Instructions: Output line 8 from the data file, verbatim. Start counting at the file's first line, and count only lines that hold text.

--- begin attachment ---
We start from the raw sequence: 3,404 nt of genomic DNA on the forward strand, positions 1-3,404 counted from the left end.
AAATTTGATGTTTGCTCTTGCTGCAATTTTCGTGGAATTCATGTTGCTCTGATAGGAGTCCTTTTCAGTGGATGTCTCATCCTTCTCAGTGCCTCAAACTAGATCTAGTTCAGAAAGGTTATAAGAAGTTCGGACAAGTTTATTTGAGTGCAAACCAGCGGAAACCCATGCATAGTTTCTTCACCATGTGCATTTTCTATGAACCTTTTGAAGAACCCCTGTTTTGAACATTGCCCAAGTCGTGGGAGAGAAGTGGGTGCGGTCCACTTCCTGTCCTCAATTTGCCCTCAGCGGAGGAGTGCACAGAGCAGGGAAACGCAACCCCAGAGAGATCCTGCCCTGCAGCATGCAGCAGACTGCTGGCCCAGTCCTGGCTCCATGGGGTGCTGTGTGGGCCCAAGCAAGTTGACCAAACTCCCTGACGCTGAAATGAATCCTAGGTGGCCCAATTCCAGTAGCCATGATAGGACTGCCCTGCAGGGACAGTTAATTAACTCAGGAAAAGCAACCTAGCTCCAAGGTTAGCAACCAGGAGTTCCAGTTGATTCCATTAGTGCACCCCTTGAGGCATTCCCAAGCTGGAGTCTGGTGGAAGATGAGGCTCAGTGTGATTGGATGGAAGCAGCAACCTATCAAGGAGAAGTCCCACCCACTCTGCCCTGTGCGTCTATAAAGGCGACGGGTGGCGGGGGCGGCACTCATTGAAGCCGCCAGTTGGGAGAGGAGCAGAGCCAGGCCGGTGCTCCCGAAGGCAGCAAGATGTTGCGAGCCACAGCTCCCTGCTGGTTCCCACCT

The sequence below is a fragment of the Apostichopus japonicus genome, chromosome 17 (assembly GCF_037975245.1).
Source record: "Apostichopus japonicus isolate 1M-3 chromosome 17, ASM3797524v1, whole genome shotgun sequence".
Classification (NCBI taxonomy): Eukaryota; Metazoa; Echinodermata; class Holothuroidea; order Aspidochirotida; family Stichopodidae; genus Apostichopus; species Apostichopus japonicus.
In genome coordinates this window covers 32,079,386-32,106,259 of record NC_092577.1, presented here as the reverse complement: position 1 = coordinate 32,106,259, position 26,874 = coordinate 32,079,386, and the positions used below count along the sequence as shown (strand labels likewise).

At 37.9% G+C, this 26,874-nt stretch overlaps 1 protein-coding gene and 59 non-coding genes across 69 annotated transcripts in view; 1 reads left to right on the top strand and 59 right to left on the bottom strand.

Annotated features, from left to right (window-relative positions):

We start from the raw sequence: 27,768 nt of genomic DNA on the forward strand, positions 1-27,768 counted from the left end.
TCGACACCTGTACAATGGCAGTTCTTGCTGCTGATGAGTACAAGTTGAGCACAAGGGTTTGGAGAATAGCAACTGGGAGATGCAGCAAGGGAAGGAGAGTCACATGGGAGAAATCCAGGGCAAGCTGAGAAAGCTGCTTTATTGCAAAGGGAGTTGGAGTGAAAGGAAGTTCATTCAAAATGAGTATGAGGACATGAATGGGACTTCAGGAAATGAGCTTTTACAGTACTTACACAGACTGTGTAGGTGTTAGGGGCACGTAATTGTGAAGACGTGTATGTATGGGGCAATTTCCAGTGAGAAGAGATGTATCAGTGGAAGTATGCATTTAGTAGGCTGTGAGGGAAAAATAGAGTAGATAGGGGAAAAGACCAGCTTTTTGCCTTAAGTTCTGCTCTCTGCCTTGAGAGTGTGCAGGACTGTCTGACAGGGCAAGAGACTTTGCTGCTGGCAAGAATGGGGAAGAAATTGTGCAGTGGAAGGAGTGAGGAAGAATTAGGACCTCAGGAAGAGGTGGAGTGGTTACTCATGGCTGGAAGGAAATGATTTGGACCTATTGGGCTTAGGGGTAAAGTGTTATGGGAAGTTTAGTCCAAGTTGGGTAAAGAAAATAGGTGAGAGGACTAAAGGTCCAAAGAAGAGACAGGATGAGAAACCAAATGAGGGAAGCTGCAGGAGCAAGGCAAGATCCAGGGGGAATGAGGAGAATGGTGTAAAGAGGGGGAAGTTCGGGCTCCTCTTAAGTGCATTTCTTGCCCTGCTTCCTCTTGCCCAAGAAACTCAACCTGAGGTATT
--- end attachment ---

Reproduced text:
Annotated features, from left to right (window-relative positions):